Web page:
A New Jersey Superior Court has held that the single publication rule applies to Internet publications. See Churchill v. State, 876 A.2d 311, 319 (N.J. Super. Ct. App .Div. 2005). If other New Jersey courts follow the Churchill case, the statute of limitations should run from the date of first posting, unless more than merely technical changes are made to the website, triggering “republication.”
New York Defamation Law
Note: This page covers information specific to New York. For general information concerning defamation, see the Defamation Law section of this guide.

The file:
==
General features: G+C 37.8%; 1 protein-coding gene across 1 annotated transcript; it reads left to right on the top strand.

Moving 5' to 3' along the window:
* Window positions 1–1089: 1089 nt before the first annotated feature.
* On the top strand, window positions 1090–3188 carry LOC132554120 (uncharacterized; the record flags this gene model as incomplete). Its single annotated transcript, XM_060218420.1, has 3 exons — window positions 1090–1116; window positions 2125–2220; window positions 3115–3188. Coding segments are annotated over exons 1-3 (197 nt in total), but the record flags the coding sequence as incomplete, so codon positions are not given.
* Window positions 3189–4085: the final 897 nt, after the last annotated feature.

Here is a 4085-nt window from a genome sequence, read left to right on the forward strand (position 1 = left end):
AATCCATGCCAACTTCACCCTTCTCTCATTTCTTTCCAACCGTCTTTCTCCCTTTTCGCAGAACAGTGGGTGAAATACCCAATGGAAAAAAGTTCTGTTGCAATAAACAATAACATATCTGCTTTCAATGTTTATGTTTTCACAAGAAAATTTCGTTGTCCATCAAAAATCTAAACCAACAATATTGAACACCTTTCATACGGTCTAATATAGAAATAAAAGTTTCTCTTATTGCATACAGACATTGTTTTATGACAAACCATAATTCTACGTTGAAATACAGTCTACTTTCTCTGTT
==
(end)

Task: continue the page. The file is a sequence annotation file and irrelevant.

Elements of Defamation
Under New York law, the elements of a defamation claim are:
a false statement;
published to a third party without privilege or authorization;
with fault amounting to at least negligence;
that caused special harm or defamation per se.
See Dillon v. City of New York, 261 A.D.2d 34, 38 (N.Y.A.D. 1 Dept. 1999). These elements of a defamation claim in New York are similar to the elements discussed in the general Defamation Law section, with the following exceptions:
Public and Private Figures